The high street is braced for another wave of job losses as a result of the final demise of Toys R Us and the fashion chain East, and fresh speculation about the future of House of Fraser.
The handful of Toys R Us stores that were still trading closed their doors for the final time on Tuesday, ending the US retailer’s three-decade presence in the UK. The toy chain, which had 3,200 staff and 100 stores, went into administration in February. The restructuring company Moorfields failed to find a buyer.
Tough trading conditions have also scuppered East, which had 50 stores and collapsed in January. Its restructuring company, FRP Advisory, was also unable to find a buyer. The retailer’s 314 staff are likely to lose their jobs.
An FRP Advisory spokesperson said: “After exploring opportunities to agree a sale of all or parts of the business, we have been unable to secure a buyer to date.
“Currently, East Lifestyle Limited is due to cease trading on 4 May, with all employees being made redundant.”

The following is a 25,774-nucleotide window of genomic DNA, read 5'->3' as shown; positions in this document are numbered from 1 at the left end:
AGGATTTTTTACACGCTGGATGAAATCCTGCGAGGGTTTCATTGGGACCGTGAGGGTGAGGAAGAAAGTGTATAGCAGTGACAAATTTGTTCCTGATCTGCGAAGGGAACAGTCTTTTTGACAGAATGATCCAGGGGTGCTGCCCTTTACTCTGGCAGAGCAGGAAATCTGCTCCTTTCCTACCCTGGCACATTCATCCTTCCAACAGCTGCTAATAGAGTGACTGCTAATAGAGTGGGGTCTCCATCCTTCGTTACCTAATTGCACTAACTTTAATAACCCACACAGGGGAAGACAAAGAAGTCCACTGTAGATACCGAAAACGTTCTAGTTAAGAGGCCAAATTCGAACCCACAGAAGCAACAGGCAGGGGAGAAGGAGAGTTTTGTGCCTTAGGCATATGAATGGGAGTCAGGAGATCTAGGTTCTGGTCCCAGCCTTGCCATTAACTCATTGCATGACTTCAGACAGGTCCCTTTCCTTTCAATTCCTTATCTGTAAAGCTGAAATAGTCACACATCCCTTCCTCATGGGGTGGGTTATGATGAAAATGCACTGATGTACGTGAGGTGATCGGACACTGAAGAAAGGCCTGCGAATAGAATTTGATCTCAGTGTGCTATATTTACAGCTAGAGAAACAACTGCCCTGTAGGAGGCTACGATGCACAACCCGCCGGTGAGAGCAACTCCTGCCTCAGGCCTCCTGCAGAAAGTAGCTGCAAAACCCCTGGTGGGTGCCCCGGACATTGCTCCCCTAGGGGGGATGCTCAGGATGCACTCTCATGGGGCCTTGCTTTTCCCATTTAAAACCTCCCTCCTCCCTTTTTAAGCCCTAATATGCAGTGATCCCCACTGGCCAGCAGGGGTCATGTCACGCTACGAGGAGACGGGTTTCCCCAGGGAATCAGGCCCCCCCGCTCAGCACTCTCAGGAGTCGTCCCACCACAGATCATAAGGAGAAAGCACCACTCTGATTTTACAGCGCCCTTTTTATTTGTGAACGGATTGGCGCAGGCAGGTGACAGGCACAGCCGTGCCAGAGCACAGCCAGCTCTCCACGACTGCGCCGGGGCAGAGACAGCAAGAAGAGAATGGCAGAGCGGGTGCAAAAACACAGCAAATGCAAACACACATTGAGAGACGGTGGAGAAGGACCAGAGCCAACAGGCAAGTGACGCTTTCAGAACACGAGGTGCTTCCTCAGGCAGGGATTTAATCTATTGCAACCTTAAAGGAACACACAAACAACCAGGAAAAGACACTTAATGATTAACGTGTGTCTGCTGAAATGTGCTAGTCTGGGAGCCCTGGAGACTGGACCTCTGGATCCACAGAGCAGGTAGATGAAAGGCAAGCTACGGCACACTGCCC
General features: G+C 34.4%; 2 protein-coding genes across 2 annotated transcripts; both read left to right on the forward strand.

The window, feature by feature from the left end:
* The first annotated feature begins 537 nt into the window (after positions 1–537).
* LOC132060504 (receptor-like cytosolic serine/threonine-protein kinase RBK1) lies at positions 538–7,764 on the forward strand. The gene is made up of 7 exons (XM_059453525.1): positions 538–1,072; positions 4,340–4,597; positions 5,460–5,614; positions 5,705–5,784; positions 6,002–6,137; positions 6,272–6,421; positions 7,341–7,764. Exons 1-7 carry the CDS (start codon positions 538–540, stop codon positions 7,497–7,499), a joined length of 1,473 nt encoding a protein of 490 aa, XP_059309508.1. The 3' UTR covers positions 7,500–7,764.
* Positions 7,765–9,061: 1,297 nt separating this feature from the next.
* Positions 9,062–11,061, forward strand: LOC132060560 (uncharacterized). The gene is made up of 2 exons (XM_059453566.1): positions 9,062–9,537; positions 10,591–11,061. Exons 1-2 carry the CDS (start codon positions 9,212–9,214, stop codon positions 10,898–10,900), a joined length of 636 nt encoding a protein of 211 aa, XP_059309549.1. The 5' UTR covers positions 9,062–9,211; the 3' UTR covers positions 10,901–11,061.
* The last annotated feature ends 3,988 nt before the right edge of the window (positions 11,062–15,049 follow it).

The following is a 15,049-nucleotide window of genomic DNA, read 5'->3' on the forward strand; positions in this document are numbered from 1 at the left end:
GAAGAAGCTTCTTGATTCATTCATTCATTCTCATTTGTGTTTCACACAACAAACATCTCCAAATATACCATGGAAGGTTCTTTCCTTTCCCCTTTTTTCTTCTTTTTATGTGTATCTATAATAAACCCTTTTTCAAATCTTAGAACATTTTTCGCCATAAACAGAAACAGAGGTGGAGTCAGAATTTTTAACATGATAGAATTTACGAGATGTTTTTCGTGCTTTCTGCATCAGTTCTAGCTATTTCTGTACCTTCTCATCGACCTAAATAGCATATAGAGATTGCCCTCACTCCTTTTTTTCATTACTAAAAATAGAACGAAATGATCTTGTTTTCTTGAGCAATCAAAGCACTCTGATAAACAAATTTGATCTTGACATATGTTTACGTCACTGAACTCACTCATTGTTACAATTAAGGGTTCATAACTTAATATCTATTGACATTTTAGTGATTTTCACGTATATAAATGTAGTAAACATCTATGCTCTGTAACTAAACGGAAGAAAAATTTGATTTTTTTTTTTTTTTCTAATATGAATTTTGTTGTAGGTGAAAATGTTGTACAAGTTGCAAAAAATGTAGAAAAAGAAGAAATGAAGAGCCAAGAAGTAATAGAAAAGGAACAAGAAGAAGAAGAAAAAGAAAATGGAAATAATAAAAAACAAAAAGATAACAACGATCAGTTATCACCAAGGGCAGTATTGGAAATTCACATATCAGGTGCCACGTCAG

On Tuesday, House of Fraser’s parent company, Sanpower, confirmed it was in talks to sell a controlling stake to another Chinese group, C.banner International Holdings, which owns the toy chain Hamleys. Last month, the Sanpower subsidiary that owns House of Fraser said it was in talks to sell a 51% stake to Wuji Wenhua, a Chinese leisure group.
Sanpower, controlled by Yuan Yafei, one of China’s richest men, acquired 89% of House of Fraser via its department store arm, Nanjing Cenbest, in 2014. The group had promised to invest in the British chain, but the financial backing it has provided has not been enough to prevent House of Fraser from struggling.
In a statement released via the Hong Kong stock exchange, the two companies said they had signed a memorandum of understanding. C.banner said investing in House of Fraser would help it expand overseas and there would be collaborations with its existing footwear and toy retail companies.
The department store chain said the proposed share sale would have no impact on day-to-day operations, declaring: “It is business as usual.”